How to exclude a package from a specific repository only in yum?

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This post https://www.systutorials.com/1661/making-dnf-yum-not-update-certain-packages/ introduces how to exclude a package from yum.

But is it possible to exclude a package from a specific repository only?

For example, a repository R1 I am using contains an updated version of gdb while I don’t want to use the gdb from it as I trust the version (although older) from the official OS repository. How to make yum update not update gdb from the repository R1?

exclude=... can also be used in each repository’s .repo file under /etc/yum.repos.d.

For the above example, you can add

exclude=gdb

to

/etc/yum.repos.d/R1.repo

under the enabled (enabled=1) sections.

Example:

[epel]
name=Extra Packages for Enterprise Linux 7 - $basearch
metalink=https://mirrors.fedoraproject.org/metalink?repo=epel-7&arch=$basearch
failovermethod=priority
enabled=1
gpgcheck=1
gpgkey=file:///etc/pki/rpm-gpg/RPM-GPG-KEY-EPEL-7
exclude=gdb

4 comments

  1. This doesn’t work for me in CentOS 7.4 All the entries in the repo file are key value pairs : . There aren’t any “=” signs in the repo files.

      1. The system is on my employers network , which I won’t be connected to for a few days. I have a CentOS 7.7 VM at home and repeated the steps to exclude a package ( this case postgresql ) and it worked as expected by excluding postgresql from base and updates packages ( see .repo file contents at the bottom of this post ) .

        I also noted that my VM’s CentOS-Base.repo file had = formatting instead of my employer’s system’s : format .

        My employer has a lot of customer internal repos and automation around configuration management. What might be happened is the .repo files yum.repos.d might either not be used, or if used, overridden by files in another location. I’ll check the yum.confg for the reposdir ( just learned that exists! ) parameter to see of that it the case.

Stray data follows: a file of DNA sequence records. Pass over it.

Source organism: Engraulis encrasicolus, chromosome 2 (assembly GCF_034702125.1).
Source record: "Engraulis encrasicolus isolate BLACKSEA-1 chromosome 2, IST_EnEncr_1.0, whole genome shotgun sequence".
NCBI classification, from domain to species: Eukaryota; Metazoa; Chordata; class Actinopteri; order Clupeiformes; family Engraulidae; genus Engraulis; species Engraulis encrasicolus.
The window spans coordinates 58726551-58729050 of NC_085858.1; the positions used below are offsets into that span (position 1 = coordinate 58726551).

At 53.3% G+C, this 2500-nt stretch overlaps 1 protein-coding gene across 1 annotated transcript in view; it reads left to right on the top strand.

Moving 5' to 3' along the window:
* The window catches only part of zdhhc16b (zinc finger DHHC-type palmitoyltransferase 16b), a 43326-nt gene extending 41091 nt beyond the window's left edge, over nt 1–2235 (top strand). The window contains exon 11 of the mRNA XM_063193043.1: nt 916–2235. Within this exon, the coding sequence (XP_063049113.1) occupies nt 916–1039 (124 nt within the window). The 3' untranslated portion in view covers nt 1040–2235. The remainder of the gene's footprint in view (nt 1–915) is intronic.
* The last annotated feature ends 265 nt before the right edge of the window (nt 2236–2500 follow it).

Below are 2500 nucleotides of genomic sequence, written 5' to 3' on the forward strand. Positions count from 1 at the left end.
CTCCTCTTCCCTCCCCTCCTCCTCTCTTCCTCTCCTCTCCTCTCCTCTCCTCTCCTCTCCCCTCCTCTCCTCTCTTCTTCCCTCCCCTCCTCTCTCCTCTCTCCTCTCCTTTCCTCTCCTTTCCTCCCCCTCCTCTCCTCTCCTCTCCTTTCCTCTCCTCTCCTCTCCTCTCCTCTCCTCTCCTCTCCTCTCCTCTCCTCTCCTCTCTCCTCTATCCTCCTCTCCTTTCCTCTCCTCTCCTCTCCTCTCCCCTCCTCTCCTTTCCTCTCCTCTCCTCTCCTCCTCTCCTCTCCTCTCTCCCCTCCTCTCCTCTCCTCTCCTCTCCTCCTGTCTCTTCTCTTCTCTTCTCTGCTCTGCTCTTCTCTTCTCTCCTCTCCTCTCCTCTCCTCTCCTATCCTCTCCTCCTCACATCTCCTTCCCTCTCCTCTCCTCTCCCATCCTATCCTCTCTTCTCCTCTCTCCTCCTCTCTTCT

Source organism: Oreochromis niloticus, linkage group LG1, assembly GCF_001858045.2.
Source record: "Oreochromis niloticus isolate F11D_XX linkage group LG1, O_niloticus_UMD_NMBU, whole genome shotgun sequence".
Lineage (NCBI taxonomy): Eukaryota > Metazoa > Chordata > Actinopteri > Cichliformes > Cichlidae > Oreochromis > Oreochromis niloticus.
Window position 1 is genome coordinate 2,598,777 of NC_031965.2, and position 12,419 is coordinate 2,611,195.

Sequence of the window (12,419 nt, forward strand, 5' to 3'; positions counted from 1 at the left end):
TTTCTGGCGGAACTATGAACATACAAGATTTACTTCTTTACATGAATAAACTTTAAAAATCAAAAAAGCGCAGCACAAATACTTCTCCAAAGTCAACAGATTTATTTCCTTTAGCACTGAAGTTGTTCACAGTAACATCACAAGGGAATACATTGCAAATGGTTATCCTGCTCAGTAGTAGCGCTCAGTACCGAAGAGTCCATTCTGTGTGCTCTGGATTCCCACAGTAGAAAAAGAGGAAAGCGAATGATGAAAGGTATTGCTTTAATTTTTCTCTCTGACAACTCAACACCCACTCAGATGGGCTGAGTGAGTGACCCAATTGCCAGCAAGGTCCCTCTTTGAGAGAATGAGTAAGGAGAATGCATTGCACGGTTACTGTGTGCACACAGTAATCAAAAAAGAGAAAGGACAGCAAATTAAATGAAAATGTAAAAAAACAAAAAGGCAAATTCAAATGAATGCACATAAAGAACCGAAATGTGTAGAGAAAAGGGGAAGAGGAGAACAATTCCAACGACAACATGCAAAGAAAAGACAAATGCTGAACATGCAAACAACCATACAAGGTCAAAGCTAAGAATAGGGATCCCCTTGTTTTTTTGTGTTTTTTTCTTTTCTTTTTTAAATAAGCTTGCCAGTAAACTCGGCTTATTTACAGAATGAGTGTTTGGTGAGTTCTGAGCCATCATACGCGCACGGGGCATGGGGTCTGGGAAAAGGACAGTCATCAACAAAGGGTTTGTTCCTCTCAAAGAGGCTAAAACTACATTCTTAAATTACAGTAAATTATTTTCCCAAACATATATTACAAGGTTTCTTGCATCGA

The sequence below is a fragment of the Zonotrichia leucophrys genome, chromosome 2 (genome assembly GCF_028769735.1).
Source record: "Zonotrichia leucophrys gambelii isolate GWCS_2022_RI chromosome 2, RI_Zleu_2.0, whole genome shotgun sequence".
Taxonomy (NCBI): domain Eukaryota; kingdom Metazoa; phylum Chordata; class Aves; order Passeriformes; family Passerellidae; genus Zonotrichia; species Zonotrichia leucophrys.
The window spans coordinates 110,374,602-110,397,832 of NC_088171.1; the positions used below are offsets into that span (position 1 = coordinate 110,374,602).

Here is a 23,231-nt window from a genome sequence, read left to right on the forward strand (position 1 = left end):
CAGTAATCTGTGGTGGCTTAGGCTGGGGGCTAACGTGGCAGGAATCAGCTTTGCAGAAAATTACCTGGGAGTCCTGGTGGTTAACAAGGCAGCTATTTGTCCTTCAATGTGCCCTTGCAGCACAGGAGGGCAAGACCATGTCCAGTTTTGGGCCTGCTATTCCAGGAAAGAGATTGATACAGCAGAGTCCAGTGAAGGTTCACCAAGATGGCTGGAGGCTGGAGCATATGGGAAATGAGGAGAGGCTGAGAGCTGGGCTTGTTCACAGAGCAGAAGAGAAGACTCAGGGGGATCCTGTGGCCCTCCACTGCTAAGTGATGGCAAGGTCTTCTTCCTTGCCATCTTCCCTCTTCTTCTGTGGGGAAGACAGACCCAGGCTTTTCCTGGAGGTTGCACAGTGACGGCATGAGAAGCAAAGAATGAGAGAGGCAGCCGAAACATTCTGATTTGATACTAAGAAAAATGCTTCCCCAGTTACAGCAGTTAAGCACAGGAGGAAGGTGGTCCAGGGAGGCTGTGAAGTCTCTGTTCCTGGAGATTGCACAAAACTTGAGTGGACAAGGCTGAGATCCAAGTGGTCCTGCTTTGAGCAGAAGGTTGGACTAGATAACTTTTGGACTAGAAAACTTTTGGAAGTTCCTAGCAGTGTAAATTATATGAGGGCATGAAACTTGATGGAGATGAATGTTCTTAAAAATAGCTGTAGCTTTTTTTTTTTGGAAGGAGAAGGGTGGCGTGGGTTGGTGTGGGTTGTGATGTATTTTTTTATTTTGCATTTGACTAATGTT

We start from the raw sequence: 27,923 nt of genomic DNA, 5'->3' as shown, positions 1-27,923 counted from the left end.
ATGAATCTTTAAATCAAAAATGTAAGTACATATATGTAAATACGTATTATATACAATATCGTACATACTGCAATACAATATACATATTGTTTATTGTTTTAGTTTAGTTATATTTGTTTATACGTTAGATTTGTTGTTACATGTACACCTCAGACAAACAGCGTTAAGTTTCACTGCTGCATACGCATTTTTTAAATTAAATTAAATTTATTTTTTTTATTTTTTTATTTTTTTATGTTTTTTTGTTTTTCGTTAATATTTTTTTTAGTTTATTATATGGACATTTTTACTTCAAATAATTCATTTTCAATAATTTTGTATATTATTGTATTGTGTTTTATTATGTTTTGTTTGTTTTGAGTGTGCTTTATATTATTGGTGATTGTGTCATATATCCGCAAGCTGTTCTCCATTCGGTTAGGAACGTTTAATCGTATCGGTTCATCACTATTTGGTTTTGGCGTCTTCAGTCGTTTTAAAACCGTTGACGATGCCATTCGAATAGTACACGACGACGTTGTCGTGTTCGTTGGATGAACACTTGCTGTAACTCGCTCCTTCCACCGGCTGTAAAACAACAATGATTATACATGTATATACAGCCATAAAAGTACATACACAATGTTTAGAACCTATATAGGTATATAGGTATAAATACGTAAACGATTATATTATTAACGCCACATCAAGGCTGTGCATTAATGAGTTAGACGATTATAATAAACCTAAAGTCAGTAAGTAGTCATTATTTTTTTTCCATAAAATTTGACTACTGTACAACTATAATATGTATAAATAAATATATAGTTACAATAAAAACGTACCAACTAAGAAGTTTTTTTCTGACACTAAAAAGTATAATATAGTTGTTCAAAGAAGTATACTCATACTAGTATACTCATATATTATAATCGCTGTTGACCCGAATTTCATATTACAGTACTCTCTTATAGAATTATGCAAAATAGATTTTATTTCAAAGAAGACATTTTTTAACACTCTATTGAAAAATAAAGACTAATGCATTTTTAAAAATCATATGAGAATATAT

My ( not my employers ) CentOS-Base.repo file contents –
        [base]
        name=CentOS-$releasever – Base
        mirrorlist=http://mirrorlist.centos.org/?release=$releasever&arch=$basearch&repo=os&infra=$infra
        #baseurl=http://mirror.centos.org/centos/$releasever/os/$basearch/
        gpgcheck=1
        gpgkey=file:///etc/pki/rpm-gpg/RPM-GPG-KEY-CentOS-7
        exclude=postgresql*

        #released updates
        [updates]
        name=CentOS-$releasever – Updates
        mirrorlist=http://mirrorlist.centos.org/?release=$releasever&arch=$basearch&repo=updates&infra=$infra
        #baseurl=http://mirror.centos.org/centos/$releasever/updates/$basearch/
        gpgcheck=1
        gpgkey=file:///etc/pki/rpm-gpg/RPM-GPG-KEY-CentOS-7
        exclude=postgresql*

        #additional packages that may be useful
        [extras]
        name=CentOS-$releasever – Extras
        mirrorlist=http://mirrorlist.centos.org/?release=$releasever&arch=$basearch&repo=extras&infra=$infra
        #baseurl=http://mirror.centos.org/centos/$releasever/extras/$basearch/
        gpgcheck=1
        gpgkey=file:///etc/pki/rpm-gpg/RPM-GPG-KEY-CentOS-7

        #additional packages that extend functionality of existing packages
        [centosplus]
        name=CentOS-$releasever – Plus
        mirrorlist=http://mirrorlist.centos.org/?release=$releasever&arch=$basearch&repo=centosplus&infra=$infra
        #baseurl=http://mirror.centos.org/centos/$releasever/centosplus/$basearch/
        gpgcheck=1
        enabled=0
        gpgkey=file:///etc/pki/rpm-gpg/RPM-GPG-KEY-CentOS-7

        1. The parser messed up my post because I used greater than less than characters. Here it is again – My repo format: (key)=(value) . My employers repo format (key):(value) .

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